The Packer’s National Editor Tom Karst chatted on May 19 with Jim Mullet, manager of the Farmer’s Produce Auction, Mt. Hope, Ohio. The auction, primarily supplied by Amish growers farming within a 15-mile radius of the auction, features up to 400 regular growers and up to 300 buyers in a season that runs from mid-April to the second week of November. Read the entire chat on the Fresh Talk blog.
8:31 a.m. Tom Karst: What are the top items at the auction?
8:32 a.m. Jim Mullet: We sell a lot of peppers, sweet corn and melons.
8:33 a.m. Karst: Any idea on what percentage of production that Amish growers account for in Ohio?
8:34 a.m. Mullet: For us here, 75% of our sales are from the Amish. The biggest Amish farmers have 25-30 acres. There are growers in the state with 1,000 acres. We may have 1,000 acres total.
8:41 a.m. Karst: What is the dollar amount handled by the auction?
8:42 a.m. Mullet: The first year (1995) we had $250,000 in sales and last year we had about $3 million.
8:46 a.m. Karst: The Amish have been growing produce for a while. Do you hear much about how the buyers relate to the Amish?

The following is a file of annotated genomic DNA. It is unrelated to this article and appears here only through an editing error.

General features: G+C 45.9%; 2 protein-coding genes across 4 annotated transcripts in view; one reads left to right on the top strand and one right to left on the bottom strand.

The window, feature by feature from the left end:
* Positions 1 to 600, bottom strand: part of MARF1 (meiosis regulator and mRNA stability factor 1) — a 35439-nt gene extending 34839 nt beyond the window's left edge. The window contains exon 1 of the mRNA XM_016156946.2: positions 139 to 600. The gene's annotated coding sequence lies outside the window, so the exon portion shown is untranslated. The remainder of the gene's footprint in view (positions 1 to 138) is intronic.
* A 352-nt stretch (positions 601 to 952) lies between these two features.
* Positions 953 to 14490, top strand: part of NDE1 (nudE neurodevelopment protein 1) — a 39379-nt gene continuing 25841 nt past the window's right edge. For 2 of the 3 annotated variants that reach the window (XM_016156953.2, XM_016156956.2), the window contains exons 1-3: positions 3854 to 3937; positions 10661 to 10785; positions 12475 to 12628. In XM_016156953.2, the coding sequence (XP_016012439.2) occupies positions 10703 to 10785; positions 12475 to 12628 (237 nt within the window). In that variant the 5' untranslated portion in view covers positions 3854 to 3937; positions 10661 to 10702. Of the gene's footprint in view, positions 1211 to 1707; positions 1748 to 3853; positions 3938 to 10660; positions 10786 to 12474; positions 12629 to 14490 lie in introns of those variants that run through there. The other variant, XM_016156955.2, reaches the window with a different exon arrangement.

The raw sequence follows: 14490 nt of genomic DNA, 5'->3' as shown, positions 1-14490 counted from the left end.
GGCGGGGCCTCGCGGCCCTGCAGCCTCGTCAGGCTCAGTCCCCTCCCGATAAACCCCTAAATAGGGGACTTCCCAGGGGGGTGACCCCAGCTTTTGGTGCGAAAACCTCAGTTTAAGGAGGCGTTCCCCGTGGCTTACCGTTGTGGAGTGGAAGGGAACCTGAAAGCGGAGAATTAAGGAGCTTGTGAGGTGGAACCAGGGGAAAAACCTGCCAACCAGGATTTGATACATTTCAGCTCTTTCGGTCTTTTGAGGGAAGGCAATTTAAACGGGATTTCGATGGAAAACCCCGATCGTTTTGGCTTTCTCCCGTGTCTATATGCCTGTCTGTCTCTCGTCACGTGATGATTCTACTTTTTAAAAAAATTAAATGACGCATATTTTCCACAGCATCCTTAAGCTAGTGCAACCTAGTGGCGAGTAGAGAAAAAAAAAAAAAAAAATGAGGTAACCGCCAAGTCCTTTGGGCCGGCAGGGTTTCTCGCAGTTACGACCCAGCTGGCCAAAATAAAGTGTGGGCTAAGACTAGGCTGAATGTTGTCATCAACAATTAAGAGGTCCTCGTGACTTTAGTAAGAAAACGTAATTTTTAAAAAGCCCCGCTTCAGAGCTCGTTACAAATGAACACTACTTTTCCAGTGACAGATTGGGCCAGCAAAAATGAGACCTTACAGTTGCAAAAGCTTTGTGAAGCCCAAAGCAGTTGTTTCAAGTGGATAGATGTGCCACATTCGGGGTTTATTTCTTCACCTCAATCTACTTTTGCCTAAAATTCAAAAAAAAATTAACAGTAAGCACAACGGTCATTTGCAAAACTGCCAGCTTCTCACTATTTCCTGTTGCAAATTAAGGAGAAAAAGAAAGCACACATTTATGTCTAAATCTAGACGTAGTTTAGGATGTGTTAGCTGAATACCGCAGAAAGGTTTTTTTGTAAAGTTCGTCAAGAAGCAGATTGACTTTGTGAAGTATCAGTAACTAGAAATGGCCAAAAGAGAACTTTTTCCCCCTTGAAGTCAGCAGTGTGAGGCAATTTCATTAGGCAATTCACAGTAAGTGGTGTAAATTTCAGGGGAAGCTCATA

8:47 a.m. Mullet: Local grown produce is a big deal. Buyers that come from Cincinnati, Columbus, or Cleveland, they go back and tell their buyers (what they are offering) it is Amish grown produce, and their buyers think it is organic. But it is not. It is as close to organic as you can get, but they do spray if they have to take care of bugs and pests and diseases.
8:49 a.m. Karst: So generally there is no organic handled at the auction?
8:50 a.m. Mullet: Very little.
8:51 a.m. Karst: But the auction still has an attraction for the buyers?
8:52 a.m. Mullet: Most of our buyers have been coming for years. They trust the growers, they know how good the product looks and the shelf life, and it is a plus for them to know where it is coming from.